@John Underwood   : I'm not sure how common this is in tourist destinations. But I do know that many urban centers are putting restrictions on Airbnb so that owners are not allowed to us the service unless that home is their primary residence. I believe it is in order to prevent a single person from buying up a lot of property for the sole purpose of using them as STRs. 

@Krystle Padilla : I agree with you that Airbnb has developed a very strong brand and that they have positioned themselves and probably already are the leaders of vacation accommodations (Hotels included). But I wonder if comparison services similar to Kayak will take off once the market matures a little bit more. 

If I was doing a large family vacation I would look into VRBO. If it's just me and the wife I would go Airbnb. Airbnb is cheap and great for couples getaways.

@Nick Winikoff Not really because I also own a timeshare which gives me huge breaks whenever I want to vacation. Unless the company gave me something that I can't get through Airbnb, VRBO, or my timeshare then I probably wouldn't consider it.

Timesharing has actually boomed with the emergence of Airbnb & VRBO. People now post their timeshare units on those sites and get great returns. I have over 150+ units listed on Airbnb and they are always booked.

But I do know that many urban centers are putting restrictions on Airbnb so that owners are not allowed to us the service unless that home is their primary residence.

To be clear, I don't believe that urban centers or anyone else are putting restrictions on 'AirBNB'. However, they are adding restrictions around Short Term Rentals (STR) in general. So, it doesn't matter if we list with AirBNB, VRBO, or a small local rental company, we will still be subject to the same restrictions.

Many times these restrictions are to prevent rentals of less than 30, 60, or 90 days. In these cases it's still possible to list a property as a Corporate or Traveling Nurse rental. More lucrative than a traditional rental, but probably not as good as an STR.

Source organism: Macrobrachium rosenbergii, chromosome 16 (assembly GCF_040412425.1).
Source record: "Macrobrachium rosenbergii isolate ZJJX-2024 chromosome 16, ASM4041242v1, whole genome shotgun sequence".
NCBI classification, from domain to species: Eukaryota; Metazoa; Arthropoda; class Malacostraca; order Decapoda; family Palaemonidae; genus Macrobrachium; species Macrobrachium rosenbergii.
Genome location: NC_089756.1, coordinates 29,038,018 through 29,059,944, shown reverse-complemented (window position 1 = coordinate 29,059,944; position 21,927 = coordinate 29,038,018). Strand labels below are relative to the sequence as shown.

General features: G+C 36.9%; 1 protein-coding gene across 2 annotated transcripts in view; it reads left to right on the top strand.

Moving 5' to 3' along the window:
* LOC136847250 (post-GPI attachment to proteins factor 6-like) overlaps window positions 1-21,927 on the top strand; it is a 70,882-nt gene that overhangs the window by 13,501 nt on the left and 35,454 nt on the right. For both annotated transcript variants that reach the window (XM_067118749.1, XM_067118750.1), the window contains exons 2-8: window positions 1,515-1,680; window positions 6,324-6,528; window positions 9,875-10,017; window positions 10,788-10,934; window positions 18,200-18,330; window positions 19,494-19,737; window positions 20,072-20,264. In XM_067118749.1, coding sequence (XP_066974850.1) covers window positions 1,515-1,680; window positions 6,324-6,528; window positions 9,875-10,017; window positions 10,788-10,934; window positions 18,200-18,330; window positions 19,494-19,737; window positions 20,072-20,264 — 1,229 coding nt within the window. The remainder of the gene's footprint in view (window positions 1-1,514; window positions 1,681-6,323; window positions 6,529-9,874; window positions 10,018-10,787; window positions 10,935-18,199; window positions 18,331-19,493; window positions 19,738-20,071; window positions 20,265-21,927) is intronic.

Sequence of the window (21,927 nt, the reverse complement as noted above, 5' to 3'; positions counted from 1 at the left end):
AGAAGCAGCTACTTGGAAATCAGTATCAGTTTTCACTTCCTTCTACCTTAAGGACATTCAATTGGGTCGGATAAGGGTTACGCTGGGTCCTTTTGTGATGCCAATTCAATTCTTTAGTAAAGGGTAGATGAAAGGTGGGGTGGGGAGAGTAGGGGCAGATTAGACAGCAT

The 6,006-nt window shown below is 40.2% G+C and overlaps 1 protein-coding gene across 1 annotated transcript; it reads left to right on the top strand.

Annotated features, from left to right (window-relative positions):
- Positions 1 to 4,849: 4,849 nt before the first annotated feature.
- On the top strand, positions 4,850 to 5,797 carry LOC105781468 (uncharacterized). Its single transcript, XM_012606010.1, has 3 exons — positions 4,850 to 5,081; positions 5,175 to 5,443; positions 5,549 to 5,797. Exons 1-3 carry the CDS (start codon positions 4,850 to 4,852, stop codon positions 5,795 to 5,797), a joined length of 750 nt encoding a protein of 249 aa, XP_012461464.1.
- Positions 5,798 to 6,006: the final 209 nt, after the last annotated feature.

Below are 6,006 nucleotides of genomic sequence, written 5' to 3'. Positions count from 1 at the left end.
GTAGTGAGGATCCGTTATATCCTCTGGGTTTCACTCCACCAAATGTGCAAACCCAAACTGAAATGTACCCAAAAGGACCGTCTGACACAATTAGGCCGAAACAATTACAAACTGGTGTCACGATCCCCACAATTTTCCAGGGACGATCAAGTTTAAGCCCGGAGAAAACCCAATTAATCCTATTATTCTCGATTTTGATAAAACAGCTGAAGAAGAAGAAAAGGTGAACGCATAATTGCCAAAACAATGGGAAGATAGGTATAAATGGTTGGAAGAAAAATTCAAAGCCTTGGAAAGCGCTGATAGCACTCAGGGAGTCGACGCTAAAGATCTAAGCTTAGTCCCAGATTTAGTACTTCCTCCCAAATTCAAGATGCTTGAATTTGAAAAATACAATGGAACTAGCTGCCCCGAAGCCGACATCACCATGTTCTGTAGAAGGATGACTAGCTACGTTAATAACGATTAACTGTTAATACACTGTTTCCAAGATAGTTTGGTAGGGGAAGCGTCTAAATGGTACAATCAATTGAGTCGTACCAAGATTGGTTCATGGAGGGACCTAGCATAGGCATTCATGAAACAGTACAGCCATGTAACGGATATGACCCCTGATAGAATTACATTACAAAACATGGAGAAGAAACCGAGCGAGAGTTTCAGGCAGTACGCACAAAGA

I think of Airbnb as more urban and for singles/couples, and VRBO being more appropriate for families or people wanting larger homes. 

Personally, I'd stick to the bigger names because I know there is a well thought out system if and when there are issues. There's a record, insurance and a moderating voice that may just not be available with smaller rental companies. 

@Nick Winikoff I think you are seeing a huge shift because of VRBO and now Air BnB. Ironically, the guy who started VRBO / HomeAway' business plan to venture capitalists was to buy vacation rental properties all over the world and then list them. He quickly realized it was crazy to buy them when you can just list them on the internet. The reason I'm telling you this is because I just don't see small management companies buying properties and then renting them out. You can just manage the property and put it on the various sites. There is a benefit in that for sure. 

I have seen several management companies in my area decide to go this way. AirBNB provides a much better product to the end consumer because of their inherent vested interest. Just my opinion. 

Best Regards,